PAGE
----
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ZTE Joins OPNFV as Platinum Member

By Casey Houser November 24, 2014

The Open Platform for Network Function Virtualization, OPNFV, is a new, open-source reference platform where developers interested in the proliferation of NFV can gather to contribute information to standards that seek to ensure open-source components work together and perform in a consistent manner.

The project recently announced that ZTE, a software-defined networking and NFV-focused company that has contributed to the advancement of these technologies for some time, has joined OPNFV as a Platinum member. As part of its Platinum status, Dick Chen, principal architect of corporate CTO group at ZTE, will join the OPNFV Board of Directors and Jun Zhang, a radio network architect at ZTE, will join the OPNFV Technical Steering Committee.

Dr. Xainming Zhao, the CTO of ZTE, commented on the state of the NFV market and the effect that global collaboration will have on its future.

“The market is embracing SDN and NFV, which opens doors for many opportunities for the industry to innovate and provide new services much faster,” Zhao said. “Industry-wide collaboration on an open NFV platform will allow us to address critical concerns upfront and build a common reference platform. This will establish an open ecosystem for NFV solutions based on open standards and open source software.”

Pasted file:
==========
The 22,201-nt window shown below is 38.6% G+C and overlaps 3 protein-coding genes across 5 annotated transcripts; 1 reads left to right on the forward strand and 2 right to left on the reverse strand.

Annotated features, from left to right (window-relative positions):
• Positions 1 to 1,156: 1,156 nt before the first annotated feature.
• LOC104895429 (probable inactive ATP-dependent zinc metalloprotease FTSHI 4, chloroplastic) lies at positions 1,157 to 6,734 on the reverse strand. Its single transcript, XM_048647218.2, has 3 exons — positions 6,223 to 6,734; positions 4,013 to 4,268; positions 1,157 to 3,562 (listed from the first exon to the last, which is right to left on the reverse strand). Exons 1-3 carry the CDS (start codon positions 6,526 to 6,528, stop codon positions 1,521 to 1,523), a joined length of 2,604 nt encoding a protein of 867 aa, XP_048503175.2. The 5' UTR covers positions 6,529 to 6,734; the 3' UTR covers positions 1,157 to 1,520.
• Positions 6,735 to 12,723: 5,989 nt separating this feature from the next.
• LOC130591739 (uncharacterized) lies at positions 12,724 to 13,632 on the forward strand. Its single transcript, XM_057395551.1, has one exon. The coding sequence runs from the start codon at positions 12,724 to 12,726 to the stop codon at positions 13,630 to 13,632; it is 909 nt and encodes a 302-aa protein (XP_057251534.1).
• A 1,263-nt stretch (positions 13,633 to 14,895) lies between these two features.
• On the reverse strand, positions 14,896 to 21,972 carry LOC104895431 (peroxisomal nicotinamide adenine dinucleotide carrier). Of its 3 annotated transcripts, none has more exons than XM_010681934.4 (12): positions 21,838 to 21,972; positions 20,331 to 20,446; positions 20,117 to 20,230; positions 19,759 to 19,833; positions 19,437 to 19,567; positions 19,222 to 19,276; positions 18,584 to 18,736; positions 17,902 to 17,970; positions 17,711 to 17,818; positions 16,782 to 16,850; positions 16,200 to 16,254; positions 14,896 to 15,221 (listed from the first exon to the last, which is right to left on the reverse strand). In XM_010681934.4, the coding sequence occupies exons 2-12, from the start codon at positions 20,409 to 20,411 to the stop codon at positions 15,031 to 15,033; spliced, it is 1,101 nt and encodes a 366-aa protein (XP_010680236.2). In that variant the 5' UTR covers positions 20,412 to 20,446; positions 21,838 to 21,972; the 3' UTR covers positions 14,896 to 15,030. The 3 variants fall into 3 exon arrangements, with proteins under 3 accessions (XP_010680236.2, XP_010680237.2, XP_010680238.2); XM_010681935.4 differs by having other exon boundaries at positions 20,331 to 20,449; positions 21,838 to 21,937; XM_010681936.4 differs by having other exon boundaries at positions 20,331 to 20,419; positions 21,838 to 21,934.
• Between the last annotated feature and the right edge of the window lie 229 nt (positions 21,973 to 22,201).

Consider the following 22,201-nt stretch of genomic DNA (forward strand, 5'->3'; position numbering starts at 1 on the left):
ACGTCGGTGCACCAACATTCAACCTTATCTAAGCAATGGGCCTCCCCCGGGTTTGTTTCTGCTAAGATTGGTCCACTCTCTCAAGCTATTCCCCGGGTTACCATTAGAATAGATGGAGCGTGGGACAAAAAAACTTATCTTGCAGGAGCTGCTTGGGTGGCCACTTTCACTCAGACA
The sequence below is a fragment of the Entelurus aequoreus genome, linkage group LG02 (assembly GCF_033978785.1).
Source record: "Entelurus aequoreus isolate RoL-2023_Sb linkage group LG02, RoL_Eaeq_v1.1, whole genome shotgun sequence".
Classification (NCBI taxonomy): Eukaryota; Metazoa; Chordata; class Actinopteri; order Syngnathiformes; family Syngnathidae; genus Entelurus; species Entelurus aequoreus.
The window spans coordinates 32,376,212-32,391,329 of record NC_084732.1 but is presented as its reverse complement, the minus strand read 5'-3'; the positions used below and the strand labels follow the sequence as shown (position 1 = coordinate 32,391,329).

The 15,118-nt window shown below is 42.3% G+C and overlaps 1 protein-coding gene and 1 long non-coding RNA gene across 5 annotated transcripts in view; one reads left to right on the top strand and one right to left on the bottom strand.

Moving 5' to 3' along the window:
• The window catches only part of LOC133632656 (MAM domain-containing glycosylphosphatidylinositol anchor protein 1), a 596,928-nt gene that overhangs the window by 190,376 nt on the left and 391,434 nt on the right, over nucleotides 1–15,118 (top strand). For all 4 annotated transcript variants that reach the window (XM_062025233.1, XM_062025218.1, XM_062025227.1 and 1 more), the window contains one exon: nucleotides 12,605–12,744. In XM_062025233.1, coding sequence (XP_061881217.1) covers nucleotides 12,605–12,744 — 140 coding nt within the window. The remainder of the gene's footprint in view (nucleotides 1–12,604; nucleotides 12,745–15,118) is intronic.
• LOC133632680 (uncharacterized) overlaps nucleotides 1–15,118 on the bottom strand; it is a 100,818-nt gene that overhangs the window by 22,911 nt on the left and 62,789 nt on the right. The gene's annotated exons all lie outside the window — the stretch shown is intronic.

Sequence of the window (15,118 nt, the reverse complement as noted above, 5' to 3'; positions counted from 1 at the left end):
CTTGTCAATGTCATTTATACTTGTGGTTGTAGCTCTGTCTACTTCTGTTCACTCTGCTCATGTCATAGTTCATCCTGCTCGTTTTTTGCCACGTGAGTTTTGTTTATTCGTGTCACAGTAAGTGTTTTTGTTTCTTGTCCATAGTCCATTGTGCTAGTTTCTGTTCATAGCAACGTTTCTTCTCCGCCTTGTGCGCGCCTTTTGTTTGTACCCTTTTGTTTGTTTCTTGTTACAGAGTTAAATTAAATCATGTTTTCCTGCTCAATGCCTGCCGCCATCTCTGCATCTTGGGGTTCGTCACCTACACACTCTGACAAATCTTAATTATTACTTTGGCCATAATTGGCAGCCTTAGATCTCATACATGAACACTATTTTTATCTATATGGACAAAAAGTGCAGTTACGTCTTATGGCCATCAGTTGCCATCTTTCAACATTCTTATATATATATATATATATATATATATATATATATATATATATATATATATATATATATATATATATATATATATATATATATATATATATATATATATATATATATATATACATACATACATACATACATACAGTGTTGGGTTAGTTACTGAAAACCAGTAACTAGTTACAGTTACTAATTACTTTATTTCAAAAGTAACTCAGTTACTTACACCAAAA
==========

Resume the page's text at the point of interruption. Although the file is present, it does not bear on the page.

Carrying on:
With its entry into the fray, ZTE will join a number of other companies who also hold Platinum status. These companies include AT&T, Brocade, China Mobile, Cisco, Dell, Ericsson, HP, Huawei, IBM, Intel, Juniper Networks, NEC, Nokia Networks, NTT DOCOMO, Red Hat, Telecom Italia, and Vodafone.

NFV allows network applications of many types to operate according to the demands of software—a jump from the traditional method of controlling applications through hardware. By creating classes of network nodes that can operate across a variety of virtual machines, NFV makes it possible for various hardware to work together. All because software allows routers, multimedia subsystems, and content delivery networks, among many other applications, to play nicely with one another.

This is where the OPNFV becomes important. Without standards governing the manner in which network nodes operate, the efforts of one group regarding NFV could conflict with any other group's efforts. Although the potential for collaboration remains present, a lack of standards could see individual efforts derail the technology as a whole. In order to allow NFV to grow, ZTE and the other companies involved with the OPNFV will need to work together to create standards that everyone is willing to follow.

Edited by Maurice Nagle

Contributing Writer

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